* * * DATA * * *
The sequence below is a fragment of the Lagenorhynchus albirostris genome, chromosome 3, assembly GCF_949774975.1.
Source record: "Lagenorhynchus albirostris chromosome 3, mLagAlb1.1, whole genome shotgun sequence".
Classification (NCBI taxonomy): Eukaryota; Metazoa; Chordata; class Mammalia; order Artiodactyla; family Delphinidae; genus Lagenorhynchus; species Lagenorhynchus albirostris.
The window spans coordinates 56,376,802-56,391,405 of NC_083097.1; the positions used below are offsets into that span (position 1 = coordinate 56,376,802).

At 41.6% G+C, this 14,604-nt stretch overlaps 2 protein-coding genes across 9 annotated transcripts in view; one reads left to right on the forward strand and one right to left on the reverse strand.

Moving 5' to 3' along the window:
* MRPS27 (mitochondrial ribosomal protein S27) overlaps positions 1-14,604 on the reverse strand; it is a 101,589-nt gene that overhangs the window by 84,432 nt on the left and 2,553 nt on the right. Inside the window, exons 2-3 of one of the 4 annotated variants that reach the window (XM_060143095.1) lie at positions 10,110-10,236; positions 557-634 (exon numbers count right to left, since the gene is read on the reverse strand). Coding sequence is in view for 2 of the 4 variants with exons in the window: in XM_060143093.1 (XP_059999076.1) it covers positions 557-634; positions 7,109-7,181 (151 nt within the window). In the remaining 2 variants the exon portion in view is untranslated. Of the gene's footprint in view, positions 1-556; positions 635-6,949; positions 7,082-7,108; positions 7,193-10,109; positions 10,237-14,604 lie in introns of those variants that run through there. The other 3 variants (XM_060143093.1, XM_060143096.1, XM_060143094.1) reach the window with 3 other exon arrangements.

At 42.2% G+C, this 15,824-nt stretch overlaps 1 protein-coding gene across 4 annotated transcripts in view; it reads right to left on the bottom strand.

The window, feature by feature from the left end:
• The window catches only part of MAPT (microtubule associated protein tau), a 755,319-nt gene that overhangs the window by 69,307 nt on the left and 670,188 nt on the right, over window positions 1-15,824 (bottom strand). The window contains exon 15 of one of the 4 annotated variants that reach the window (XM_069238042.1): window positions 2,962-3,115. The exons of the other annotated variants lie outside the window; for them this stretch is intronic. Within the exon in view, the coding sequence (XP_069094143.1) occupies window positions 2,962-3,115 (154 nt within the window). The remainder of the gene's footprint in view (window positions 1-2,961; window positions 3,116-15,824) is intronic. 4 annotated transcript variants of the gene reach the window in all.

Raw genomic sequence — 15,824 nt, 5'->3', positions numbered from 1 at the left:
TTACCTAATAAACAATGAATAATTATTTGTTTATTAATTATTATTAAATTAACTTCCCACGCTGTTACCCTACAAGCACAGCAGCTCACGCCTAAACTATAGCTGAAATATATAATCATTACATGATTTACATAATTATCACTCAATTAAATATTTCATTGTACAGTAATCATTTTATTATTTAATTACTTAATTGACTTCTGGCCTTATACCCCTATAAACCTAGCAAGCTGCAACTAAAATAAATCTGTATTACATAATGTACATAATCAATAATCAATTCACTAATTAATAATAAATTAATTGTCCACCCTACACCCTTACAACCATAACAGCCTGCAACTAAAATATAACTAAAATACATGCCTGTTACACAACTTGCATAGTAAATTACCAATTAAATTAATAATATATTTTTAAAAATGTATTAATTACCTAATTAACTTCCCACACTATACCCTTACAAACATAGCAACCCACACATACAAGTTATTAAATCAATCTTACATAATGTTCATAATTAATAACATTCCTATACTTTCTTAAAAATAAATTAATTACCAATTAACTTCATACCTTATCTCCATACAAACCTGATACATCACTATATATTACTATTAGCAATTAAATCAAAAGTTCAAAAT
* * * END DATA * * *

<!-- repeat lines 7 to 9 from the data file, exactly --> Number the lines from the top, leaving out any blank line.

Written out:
* MRPS27 (mitochondrial ribosomal protein S27) overlaps positions 1-14,604 on the reverse strand; it is a 101,589-nt gene that overhangs the window by 84,432 nt on the left and 2,553 nt on the right. Inside the window, exons 2-3 of one of the 4 annotated variants that reach the window (XM_060143095.1) lie at positions 10,110-10,236; positions 557-634 (exon numbers count right to left, since the gene is read on the reverse strand). Coding sequence is in view for 2 of the 4 variants with exons in the window: in XM_060143093.1 (XP_059999076.1) it covers positions 557-634; positions 7,109-7,181 (151 nt within the window). In the remaining 2 variants the exon portion in view is untranslated. Of the gene's footprint in view, positions 1-556; positions 635-6,949; positions 7,082-7,108; positions 7,193-10,109; positions 10,237-14,604 lie in introns of those variants that run through there. The other 3 variants (XM_060143093.1, XM_060143096.1, XM_060143094.1) reach the window with 3 other exon arrangements.

At 42.2% G+C, this 15,824-nt stretch overlaps 1 protein-coding gene across 4 annotated transcripts in view; it reads right to left on the bottom strand.

The window, feature by feature from the left end: